The owner of B&Q and Screwfix has signed an agreement that will let it borrow more than half a billion pounds with lower interest rates if it cuts its carbon production.

Kingfisher said a recently signed £550 million revolving credit facility had been linked to “ambitious sustainability targets”.

Kingfisher plans to plant more trees than it cuts down by 2026. (Paul Faith/PA)

The company will be charged less for its loan if it meets targets from its responsible business plan.

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Kingfisher has updated its climate change targets to reduce emissions by 2026 in a way that will not contribute to more than 1.5C global warming.

Its previous target was to help limit global warming to 2C.

The climate ambitions include so-called scope one and two emissions, such as the petrol Kingfisher uses and the emissions from the electricity its shops run on.

But it will not include scope three emissions, which include the impact of the products Kingfisher buys from suppliers and the emissions employees produce during their daily commutes.

“This revolving credit facility shows our commitment to integrate our responsible business principles into all aspects of our business,” said chief financial officer Bernard Bot.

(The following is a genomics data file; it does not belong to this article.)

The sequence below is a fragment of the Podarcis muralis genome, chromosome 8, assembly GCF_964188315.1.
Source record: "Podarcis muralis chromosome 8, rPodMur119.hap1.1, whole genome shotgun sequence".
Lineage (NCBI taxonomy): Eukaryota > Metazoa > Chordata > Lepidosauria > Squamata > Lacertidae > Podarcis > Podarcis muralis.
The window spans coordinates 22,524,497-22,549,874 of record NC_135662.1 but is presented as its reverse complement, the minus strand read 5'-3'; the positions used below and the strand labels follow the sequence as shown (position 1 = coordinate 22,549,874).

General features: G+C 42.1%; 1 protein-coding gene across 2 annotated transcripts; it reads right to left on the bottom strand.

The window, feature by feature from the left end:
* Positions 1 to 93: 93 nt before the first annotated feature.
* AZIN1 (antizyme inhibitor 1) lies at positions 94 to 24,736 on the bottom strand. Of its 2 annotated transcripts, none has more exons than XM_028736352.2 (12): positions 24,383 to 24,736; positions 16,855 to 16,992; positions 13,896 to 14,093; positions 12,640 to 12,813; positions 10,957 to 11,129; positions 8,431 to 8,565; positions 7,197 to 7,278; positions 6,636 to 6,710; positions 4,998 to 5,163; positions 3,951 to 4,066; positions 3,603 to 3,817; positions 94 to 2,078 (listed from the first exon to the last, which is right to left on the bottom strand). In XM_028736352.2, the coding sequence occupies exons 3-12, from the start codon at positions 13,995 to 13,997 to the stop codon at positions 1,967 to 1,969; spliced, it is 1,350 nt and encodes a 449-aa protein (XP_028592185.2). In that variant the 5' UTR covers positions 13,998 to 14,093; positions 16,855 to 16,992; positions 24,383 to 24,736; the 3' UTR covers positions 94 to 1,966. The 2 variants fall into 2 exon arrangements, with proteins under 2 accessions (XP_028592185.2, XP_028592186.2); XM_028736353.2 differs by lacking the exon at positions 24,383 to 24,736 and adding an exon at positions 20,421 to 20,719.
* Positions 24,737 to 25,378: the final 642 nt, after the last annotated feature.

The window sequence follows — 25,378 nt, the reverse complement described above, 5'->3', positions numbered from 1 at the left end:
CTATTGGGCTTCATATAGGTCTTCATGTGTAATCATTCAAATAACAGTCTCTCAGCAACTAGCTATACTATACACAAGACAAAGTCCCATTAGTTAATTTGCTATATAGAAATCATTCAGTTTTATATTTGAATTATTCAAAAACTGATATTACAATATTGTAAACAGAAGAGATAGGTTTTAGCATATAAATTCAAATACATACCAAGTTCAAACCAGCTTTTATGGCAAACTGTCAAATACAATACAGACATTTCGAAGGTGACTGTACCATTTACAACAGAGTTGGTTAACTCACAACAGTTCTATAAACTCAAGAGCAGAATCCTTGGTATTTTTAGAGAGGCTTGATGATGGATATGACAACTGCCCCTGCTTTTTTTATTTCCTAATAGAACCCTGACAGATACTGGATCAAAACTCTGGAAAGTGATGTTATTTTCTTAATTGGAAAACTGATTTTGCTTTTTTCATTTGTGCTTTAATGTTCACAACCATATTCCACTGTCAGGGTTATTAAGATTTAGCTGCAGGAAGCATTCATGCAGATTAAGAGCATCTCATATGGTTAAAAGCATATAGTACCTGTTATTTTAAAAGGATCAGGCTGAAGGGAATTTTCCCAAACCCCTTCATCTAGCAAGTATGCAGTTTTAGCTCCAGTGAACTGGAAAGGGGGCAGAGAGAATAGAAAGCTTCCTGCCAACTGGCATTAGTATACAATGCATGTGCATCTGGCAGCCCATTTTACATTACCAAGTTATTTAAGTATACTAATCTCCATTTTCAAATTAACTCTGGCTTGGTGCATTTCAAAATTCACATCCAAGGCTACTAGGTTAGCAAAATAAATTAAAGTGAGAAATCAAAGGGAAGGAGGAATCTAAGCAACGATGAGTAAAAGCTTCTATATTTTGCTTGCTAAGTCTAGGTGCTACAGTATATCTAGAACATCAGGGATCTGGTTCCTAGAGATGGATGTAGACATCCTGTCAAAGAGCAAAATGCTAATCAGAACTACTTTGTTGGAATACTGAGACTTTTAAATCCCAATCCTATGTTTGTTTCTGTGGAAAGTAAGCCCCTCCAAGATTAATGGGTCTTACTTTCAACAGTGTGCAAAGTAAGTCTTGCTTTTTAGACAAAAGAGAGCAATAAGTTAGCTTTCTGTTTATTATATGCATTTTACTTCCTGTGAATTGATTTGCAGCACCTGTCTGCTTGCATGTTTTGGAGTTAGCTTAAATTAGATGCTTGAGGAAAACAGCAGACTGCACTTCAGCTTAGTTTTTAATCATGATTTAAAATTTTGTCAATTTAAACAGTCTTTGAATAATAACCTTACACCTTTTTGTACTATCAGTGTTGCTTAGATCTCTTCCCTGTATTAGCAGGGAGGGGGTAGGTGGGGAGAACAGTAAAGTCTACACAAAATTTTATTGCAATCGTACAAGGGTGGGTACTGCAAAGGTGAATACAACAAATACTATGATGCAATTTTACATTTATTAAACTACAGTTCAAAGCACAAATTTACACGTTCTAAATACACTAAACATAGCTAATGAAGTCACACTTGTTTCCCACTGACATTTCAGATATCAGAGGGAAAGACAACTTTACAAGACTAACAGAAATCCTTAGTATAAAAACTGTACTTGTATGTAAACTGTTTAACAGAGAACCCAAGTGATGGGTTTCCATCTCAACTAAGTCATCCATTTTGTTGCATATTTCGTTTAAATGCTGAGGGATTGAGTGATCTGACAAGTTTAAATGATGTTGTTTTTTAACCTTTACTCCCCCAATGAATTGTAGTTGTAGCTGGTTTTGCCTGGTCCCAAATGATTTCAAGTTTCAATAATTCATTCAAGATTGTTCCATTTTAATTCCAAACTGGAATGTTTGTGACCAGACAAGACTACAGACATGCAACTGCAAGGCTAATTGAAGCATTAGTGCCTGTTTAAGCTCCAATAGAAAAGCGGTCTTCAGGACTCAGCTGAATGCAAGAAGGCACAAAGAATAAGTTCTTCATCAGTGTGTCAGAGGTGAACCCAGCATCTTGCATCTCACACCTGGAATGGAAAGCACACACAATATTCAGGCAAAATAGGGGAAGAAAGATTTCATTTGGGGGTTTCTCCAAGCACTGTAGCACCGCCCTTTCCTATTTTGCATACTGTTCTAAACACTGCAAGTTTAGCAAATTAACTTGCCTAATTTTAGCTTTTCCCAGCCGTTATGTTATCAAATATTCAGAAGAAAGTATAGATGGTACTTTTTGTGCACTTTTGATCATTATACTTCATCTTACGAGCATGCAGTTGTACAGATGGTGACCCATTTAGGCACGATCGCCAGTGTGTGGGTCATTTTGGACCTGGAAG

“Our responsible business plan is an integral part of our Powered by Kingfisher strategy and this facility links our ambitious sustainability and community targets with our financing activities.

“We are making great progress with our climate change and community programmes and I look forward to working with all our stakeholders on realising our commitments.”

Kingfisher’s strategy also includes a pledge to plant more trees than it uses within five years, and use 100% sustainable wood and paper in its products in the same time. It currently uses around 81% sustainable wood and paper.

The company said it will also work to help more than two million people fix the bad housing conditions they live in.